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Sox waste early lead in loss to Twins

Rough seventh sends Sox to defeat

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MINNEAPOLIS -- As Ozzie Guillen rants go, Thursday's 15-second postgame commentary in the visitors' clubhouse of the Metrodome barely rated a blip on the radar. It wouldn't even have ranked as Top 50 on the hit parade, let alone Top 10.

It was the meaning behind Guillen's words that stood out after Minnesota's 10-6 victory pulled the Twins back within a half-game of first place in the American League Central. Guillen walked into an unusually quiet atmosphere for his team following a meeting with the media, and quickly made his point that one loss, or even three losses in four games, does not a playoff run make.

"This place is like a cemetery in here. Get the music on," said Guillen, as he fiddled with the clubhouse stereo. "People have real problems in this world. There are people who have cancer. Don't sit around here feeling sorry for yourself because you lost a game in this place."

While it was not certain whether the White Sox were a bit down after Minnesota erased its second four-run deficit of this series or they were simply enjoying their postgame spread, Guillen briefly -- but quickly -- got their attention.

The Twins (60-48) improved to 5-1 against the White Sox (60-47) at the Metrodome this season.

Thursday's series finale once again came down to bullpen efficiency, or lack thereof in the case of the White Sox. Minnesota scored four times in the seventh inning to erase a one-run deficit, and it was a rally that began in a rather strange manner.

Denard Span, the Twins' fleet-footed leadoff man, tried to bunt at a pitch from White Sox starter John Danks but appeared to get hit by the offering instead. As Span was strolling to first, the call was appealed and ruled an attempted bunt by third-base umpire Marty Foster, thus making it a strike.

Minnesota manager Ron Gardenhire took over from there. His argument earned career ejection No. 41 from Foster, an entertaining show that ended with a hat toss followed by a complicated hat kick.

"I knew Gardy was going to throw his hat eventually," said White Sox catcher A.J. Pierzynski, who had a front row seat for Gardenhire's show when he played for the Twins. "That's his go-to move. He usually doesn't kick it. That was kind of entertaining."

"Kicking the hat was probably a little much," Gardenhire added. "I hope [Minnesota Vikings] coach [Brad] Childress saw that if he ever needs a kicker."

Gardenhire's kick led to fans' hats and other assorted objects flying out of the stands. So, with a 1-2 count on Span and nobody out, Guillen pulled his team off the field for their personal safety. The unplanned intermission lasted somewhere between five and 10 minutes.

When the teams returned, Danks walked Span and inadvertently set the Minnesota rally in motion. Danks was not happy about the break but wouldn't use it as an excuse.

"That was a little disappointing being ready to go and have to sit there for 10 minutes in the dugout," said Danks, who added the umpires told him to take the needed time to get ready. "I don't want to get myself in trouble, but it's one of those things I've never been a part of.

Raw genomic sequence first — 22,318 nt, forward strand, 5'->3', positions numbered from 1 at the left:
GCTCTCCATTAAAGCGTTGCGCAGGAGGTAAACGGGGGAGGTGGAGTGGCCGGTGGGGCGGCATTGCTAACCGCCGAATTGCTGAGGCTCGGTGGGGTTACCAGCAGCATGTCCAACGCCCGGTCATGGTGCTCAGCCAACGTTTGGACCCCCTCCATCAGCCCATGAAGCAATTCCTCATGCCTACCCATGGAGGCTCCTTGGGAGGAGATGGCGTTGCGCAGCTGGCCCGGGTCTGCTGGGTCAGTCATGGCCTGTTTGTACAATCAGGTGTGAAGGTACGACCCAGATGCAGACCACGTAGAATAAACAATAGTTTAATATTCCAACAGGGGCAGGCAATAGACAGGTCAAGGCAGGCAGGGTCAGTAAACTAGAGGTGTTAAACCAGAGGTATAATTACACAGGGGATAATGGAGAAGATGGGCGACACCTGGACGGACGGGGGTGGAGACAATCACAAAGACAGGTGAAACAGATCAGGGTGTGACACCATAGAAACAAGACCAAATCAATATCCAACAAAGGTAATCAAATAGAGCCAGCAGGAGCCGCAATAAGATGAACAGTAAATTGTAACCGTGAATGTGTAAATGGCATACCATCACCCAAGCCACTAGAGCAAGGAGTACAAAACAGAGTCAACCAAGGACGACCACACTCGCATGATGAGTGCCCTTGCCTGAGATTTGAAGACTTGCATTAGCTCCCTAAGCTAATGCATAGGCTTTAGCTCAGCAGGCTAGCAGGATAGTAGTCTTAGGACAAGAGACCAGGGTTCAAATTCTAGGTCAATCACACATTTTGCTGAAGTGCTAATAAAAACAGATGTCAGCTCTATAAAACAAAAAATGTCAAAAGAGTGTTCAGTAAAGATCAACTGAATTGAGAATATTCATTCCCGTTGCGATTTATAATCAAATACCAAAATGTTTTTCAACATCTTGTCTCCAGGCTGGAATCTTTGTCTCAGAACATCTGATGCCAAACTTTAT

"I'm not going to use that as an excuse. I walked him and it's on me. I wasn't disrupted."

Span came around to score on Joe Mauer's bad-hop single past shortstop Orlando Cabrera, following a wild pitch from Matt Thornton (4-3). Octavio Dotel replaced Thornton after Justin Morneau, who launched a three-run home run in the fifth to get the Twins back in the fight, grounded into a fielder's choice. Dotel hit Delmon Young with a pitch and then grooved one to Jason Kubel, who blasted his 11th home run in 35 career games against the White Sox for a 7-4 Minnesota lead.

Jermaine Dye's two-run home run off Matt Guerrier in the eighth cut Minnesota's advantage to one. But two White Sox errors and another shaky relief appearance from Boone Logan in the bottom of the frame raised the lead to 10-6 for Joe Nathan in the ninth. It was a frustrating effort from the White Sox bullpen, which contributed to the staff's ERA rising to a lofty 6.20 in its past 16 games.

"It's not frustrating for me. I have a job," Guillen said. "I have frustration when my kids do bad in school. They aren't my kids. I have a job to do. I think I do my job the right way.

"But I went out to the field like six times tonight, and all six times I was wrong. Like I say, bullpens make good managers, and today I was pretty bad. I made the wrong decisions every time."

No wonder Guillen brushed off a last question about his excitement over the arrival of Ken Griffey Jr., adding that he couldn't have helped Thursday because he can't pitch. Along with Dye's 25th home run, Jim Thome reached 20 long balls this season via a two-run blast off Scott Baker in the second.

Cabrera and Carlos Quentin had two hits apiece, Pierzynski drove in two runs with a fifth-inning single and Danks stayed unbeaten since May 24 by allowing four runs on eight hits over six-plus innings. It was another strong finish by the Twins that led to this victory, and in turn, produced Guillen's impromptu clubhouse speech.

Guillen certainly knows there's always tomorrow, and so does his team.

"We are in it for the long haul, too," Pierzynski said. "This is going to be tough, though, right down to the wire."

Scott Merkin is a reporter for MLB.com. This story was not subject to the approval of Major League Baseball or its clubs.

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